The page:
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Be proud about asking tricky questions

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What are you proud of?

This question has been much on my mind recently as I have been working with staff on service reviews, all of which have been looking for new ways of doing things and most of which are designed to reduce the burden on the taxpayer.

In triborough land we have unlocked the doors to a rich treasury of information. We can make comparisons in a way that I have never managed to do before, in 30-odd years.

We can now ‘deep-compare and contrast’ (one of our triborough mantras), between two and sometimes three councils. And all of this information provides honest, unspun detail.

Of course, this is not based on an assumption that councils’ spending ought to be the same. It is, however, a fascinating way of opening up debates about what we spend, what we get for it and how we measure success.

We often ask staff running services to describe these issues and show intellectual curiosity in different options.

Pride is a huge strength and a potential weakness in this process.

Professional public servants want to be able to take pride in their work.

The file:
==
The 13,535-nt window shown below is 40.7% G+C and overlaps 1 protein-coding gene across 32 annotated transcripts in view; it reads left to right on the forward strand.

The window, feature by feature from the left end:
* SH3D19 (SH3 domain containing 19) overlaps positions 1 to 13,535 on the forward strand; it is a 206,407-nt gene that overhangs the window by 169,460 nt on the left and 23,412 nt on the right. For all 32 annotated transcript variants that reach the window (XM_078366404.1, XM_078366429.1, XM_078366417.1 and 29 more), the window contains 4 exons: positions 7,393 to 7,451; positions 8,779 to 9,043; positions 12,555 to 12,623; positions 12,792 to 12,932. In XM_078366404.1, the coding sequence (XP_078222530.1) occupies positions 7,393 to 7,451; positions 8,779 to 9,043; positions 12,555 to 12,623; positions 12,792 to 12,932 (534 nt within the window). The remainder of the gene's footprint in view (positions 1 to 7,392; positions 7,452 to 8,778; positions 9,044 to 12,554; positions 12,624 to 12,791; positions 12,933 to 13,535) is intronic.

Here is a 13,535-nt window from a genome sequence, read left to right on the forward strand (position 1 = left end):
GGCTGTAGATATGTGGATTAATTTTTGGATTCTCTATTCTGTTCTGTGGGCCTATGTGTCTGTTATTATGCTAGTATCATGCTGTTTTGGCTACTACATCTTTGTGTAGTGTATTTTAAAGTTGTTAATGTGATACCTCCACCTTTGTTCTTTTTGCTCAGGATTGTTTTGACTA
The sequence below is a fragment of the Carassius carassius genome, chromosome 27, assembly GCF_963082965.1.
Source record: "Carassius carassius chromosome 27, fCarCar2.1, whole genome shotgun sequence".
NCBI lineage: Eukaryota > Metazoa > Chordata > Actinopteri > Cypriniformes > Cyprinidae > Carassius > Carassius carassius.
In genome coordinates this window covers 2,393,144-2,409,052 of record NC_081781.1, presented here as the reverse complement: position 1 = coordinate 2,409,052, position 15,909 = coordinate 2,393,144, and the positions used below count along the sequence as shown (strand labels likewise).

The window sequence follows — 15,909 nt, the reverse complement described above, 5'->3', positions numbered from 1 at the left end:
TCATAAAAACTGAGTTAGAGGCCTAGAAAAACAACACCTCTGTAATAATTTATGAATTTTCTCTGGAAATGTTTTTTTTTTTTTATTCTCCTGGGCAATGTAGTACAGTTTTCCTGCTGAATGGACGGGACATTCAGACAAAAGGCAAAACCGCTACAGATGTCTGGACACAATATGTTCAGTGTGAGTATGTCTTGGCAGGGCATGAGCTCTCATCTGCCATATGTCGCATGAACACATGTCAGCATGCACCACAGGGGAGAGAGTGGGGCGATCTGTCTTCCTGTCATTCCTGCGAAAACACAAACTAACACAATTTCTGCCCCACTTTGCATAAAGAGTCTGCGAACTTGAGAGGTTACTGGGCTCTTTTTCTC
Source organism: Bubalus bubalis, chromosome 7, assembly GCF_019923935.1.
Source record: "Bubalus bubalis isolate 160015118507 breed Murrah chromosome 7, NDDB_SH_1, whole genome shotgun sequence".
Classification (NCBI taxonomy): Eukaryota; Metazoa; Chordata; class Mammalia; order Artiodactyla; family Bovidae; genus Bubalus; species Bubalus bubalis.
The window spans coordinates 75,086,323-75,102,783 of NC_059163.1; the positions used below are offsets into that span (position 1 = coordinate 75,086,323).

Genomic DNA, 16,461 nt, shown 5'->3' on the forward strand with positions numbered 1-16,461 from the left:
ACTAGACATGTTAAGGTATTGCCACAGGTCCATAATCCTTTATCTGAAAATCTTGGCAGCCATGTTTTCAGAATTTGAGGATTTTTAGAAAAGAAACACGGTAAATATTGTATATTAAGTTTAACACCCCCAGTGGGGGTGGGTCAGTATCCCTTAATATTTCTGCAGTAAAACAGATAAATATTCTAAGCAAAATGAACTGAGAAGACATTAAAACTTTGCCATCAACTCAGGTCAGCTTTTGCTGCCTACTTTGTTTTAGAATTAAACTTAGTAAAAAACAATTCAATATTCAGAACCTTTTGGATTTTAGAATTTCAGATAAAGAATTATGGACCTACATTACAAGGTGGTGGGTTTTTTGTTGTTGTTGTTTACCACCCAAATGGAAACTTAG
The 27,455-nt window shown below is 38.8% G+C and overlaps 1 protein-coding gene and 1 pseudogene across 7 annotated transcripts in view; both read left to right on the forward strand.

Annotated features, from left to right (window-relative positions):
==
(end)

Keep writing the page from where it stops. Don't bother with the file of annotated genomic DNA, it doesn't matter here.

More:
They can easily convince themselves that the way hey do things now is commendable. In easier times, they may have worked long hours, invested their own creativity, managed well and improved standards.

To then have to get used to the fact that their council cannot - or chooses not to - continue to back that work is tough.

And so the task of leadership is to get staff to be proud of asking tricky questions. It is also about being open to different ways of thinking and prioritising.

Even more importantly, we want staff to believe in our cause and to work towards falling real tax levels, lower management costs and a reduced burden on taxpayers.

We want staff to be proud of their council’s services but the challenge is to ensure that they are proud of their council’s budget too.

Derek Myers, joint chief executive, Hammersmith & Fulham LBC and Kensington & Chelsea RBC

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